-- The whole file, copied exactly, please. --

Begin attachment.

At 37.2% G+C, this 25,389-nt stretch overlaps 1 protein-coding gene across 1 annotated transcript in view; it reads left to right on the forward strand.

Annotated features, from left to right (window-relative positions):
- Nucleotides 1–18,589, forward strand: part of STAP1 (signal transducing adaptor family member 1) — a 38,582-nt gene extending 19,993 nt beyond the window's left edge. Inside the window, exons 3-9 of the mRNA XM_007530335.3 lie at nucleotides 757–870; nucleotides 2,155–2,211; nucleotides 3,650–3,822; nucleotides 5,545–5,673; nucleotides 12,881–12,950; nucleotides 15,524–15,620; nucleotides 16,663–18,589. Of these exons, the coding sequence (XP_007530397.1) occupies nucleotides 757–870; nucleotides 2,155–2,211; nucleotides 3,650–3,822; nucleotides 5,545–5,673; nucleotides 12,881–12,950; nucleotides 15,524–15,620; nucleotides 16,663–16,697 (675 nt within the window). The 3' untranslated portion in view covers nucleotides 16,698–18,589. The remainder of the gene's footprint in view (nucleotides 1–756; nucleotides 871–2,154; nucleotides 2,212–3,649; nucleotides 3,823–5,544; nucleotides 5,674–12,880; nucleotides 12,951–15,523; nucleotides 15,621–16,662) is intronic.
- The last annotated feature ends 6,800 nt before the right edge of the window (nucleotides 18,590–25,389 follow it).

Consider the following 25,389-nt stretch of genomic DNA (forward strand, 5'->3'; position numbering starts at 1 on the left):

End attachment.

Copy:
At 37.2% G+C, this 25,389-nt stretch overlaps 1 protein-coding gene across 1 annotated transcript in view; it reads left to right on the forward strand.

Annotated features, from left to right (window-relative positions):
- Nucleotides 1–18,589, forward strand: part of STAP1 (signal transducing adaptor family member 1) — a 38,582-nt gene extending 19,993 nt beyond the window's left edge. Inside the window, exons 3-9 of the mRNA XM_007530335.3 lie at nucleotides 757–870; nucleotides 2,155–2,211; nucleotides 3,650–3,822; nucleotides 5,545–5,673; nucleotides 12,881–12,950; nucleotides 15,524–15,620; nucleotides 16,663–18,589. Of these exons, the coding sequence (XP_007530397.1) occupies nucleotides 757–870; nucleotides 2,155–2,211; nucleotides 3,650–3,822; nucleotides 5,545–5,673; nucleotides 12,881–12,950; nucleotides 15,524–15,620; nucleotides 16,663–16,697 (675 nt within the window). The 3' untranslated portion in view covers nucleotides 16,698–18,589. The remainder of the gene's footprint in view (nucleotides 1–756; nucleotides 871–2,154; nucleotides 2,212–3,649; nucleotides 3,823–5,544; nucleotides 5,674–12,880; nucleotides 12,951–15,523; nucleotides 15,621–16,662) is intronic.
- The last annotated feature ends 6,800 nt before the right edge of the window (nucleotides 18,590–25,389 follow it).

Consider the following 25,389-nt stretch of genomic DNA (forward strand, 5'->3'; position numbering starts at 1 on the left):